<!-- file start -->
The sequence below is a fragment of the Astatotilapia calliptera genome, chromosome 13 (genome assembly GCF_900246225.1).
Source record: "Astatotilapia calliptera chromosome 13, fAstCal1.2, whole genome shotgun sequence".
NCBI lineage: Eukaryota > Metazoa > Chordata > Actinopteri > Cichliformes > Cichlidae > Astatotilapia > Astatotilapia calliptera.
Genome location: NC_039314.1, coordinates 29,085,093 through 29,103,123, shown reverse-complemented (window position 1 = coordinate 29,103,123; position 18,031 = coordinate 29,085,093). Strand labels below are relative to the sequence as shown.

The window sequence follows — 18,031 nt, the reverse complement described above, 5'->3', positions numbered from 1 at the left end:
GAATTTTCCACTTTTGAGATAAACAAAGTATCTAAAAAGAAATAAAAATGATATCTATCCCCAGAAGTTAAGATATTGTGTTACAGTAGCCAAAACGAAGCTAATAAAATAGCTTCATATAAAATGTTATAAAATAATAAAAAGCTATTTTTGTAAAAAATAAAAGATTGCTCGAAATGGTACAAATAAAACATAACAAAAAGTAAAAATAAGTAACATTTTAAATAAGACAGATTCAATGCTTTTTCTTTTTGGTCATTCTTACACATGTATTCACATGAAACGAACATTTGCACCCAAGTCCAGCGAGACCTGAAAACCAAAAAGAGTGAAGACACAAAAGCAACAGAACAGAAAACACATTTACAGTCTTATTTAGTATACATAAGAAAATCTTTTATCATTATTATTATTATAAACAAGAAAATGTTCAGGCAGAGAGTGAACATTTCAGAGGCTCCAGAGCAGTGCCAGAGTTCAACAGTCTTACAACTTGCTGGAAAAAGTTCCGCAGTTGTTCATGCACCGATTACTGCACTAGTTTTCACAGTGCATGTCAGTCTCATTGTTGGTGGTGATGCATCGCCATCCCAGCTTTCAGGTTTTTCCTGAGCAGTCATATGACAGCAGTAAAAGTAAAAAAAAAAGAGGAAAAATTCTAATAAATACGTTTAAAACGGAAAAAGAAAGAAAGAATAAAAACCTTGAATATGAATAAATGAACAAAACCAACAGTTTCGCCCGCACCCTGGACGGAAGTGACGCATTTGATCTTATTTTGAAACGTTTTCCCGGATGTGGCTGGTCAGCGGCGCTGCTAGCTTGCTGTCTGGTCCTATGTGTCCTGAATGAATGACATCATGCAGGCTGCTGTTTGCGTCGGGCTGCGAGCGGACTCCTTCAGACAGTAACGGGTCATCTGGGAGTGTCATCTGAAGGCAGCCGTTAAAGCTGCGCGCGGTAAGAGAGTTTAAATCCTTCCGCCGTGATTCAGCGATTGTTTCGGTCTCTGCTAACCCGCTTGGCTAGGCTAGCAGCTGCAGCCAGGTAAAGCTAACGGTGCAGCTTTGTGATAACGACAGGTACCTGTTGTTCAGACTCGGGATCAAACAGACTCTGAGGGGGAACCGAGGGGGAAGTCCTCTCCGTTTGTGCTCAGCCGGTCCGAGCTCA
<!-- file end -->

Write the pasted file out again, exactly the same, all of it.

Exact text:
The sequence below is a fragment of the Astatotilapia calliptera genome, chromosome 13 (genome assembly GCF_900246225.1).
Source record: "Astatotilapia calliptera chromosome 13, fAstCal1.2, whole genome shotgun sequence".
NCBI lineage: Eukaryota > Metazoa > Chordata > Actinopteri > Cichliformes > Cichlidae > Astatotilapia > Astatotilapia calliptera.
Genome location: NC_039314.1, coordinates 29,085,093 through 29,103,123, shown reverse-complemented (window position 1 = coordinate 29,103,123; position 18,031 = coordinate 29,085,093). Strand labels below are relative to the sequence as shown.

The window sequence follows — 18,031 nt, the reverse complement described above, 5'->3', positions numbered from 1 at the left end:
GAATTTTCCACTTTTGAGATAAACAAAGTATCTAAAAAGAAATAAAAATGATATCTATCCCCAGAAGTTAAGATATTGTGTTACAGTAGCCAAAACGAAGCTAATAAAATAGCTTCATATAAAATGTTATAAAATAATAAAAAGCTATTTTTGTAAAAAATAAAAGATTGCTCGAAATGGTACAAATAAAACATAACAAAAAGTAAAAATAAGTAACATTTTAAATAAGACAGATTCAATGCTTTTTCTTTTTGGTCATTCTTACACATGTATTCACATGAAACGAACATTTGCACCCAAGTCCAGCGAGACCTGAAAACCAAAAAGAGTGAAGACACAAAAGCAACAGAACAGAAAACACATTTACAGTCTTATTTAGTATACATAAGAAAATCTTTTATCATTATTATTATTATAAACAAGAAAATGTTCAGGCAGAGAGTGAACATTTCAGAGGCTCCAGAGCAGTGCCAGAGTTCAACAGTCTTACAACTTGCTGGAAAAAGTTCCGCAGTTGTTCATGCACCGATTACTGCACTAGTTTTCACAGTGCATGTCAGTCTCATTGTTGGTGGTGATGCATCGCCATCCCAGCTTTCAGGTTTTTCCTGAGCAGTCATATGACAGCAGTAAAAGTAAAAAAAAAAGAGGAAAAATTCTAATAAATACGTTTAAAACGGAAAAAGAAAGAAAGAATAAAAACCTTGAATATGAATAAATGAACAAAACCAACAGTTTCGCCCGCACCCTGGACGGAAGTGACGCATTTGATCTTATTTTGAAACGTTTTCCCGGATGTGGCTGGTCAGCGGCGCTGCTAGCTTGCTGTCTGGTCCTATGTGTCCTGAATGAATGACATCATGCAGGCTGCTGTTTGCGTCGGGCTGCGAGCGGACTCCTTCAGACAGTAACGGGTCATCTGGGAGTGTCATCTGAAGGCAGCCGTTAAAGCTGCGCGCGGTAAGAGAGTTTAAATCCTTCCGCCGTGATTCAGCGATTGTTTCGGTCTCTGCTAACCCGCTTGGCTAGGCTAGCAGCTGCAGCCAGGTAAAGCTAACGGTGCAGCTTTGTGATAACGACAGGTACCTGTTGTTCAGACTCGGGATCAAACAGACTCTGAGGGGGAACCGAGGGGGAAGTCCTCTCCGTTTGTGCTCAGCCGGTCCGAGCTCA